For lube, the greasy eye ointment works really well. Doesn't dry out if you prep the thing ahead of time, very slick. I always use it on fiberoptic scopes and airway exchange catheter.


I was trained on these and always found them to work very well. Also we used a drop of two of lubricant that came in the fiberoptic carts and was used for the scope. Didn’t need much, just a drop or two as it was super slick. Surgilube dries out way too fast to be useful for planning ahead.
 

pgg

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Do you use these like a bougie?

ive used them for tube exchange, but they seem too flimsy to be helpful to be used as a bougie.

I've used them as bougies though admittedly more for the small-mouth kind of difficult DL than the anterior-airway kind of difficult DL. Maybe a McGill would be helpful for the anterior airways.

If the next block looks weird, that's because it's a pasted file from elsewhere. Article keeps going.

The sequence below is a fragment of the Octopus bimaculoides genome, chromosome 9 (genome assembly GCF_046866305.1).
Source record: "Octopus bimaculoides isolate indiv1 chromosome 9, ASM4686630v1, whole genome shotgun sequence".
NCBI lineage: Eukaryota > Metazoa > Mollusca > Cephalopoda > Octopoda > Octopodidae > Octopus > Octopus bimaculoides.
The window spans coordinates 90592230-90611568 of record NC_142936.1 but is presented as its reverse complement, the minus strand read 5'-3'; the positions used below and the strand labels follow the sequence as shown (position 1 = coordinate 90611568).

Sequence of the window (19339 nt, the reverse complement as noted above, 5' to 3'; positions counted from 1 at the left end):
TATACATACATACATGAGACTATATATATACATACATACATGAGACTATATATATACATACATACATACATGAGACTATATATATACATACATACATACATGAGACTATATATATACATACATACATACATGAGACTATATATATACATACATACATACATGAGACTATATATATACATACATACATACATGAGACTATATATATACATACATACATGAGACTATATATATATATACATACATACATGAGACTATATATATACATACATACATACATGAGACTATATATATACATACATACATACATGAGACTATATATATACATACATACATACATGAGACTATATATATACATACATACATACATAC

drmwvr

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Way better than lube and it doesn't get on the FOB lens. Get it from your endo dept....and don't get it on the floor....

1609447056981.png
 
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By airway bougie, you mean the standard blue one, right? I just tried this with confidence today and to my dismay, my anesthesia tech was unable to pass a 37Fr DLT over it with lube. I just put in SLT instead and exchanged it. Later, I noticed the blue bougie I had used was 15Fr. Perhaps they're not all the same size or you all were using a bigger DLT? Upon review, sizes 37, 39, and 41Fr will accommodate a 14Fr AEC, but a 35Fr will not. It seems reasonable therefore that a 37Fr DLT may not accommodate a 15Fr bougie, but perhaps larger ones will.
which lumen was he trying to instrument, the tracheal or bronchial?
 
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The bronchial lumen
Just stick the bougie in the tracheal lumen and get the tube in the trachea. You can direct it into the bronchus later with FO. I tried to find the inner diameters of DLT lumens for you but it's not so easy, reportedly because the lumens are not a perfect circle like they are in SLT.

Edit: The bougie is not a tube changer. It is a device to facilitate intubation. But if you don't have any cook catheters and in are in a pinch...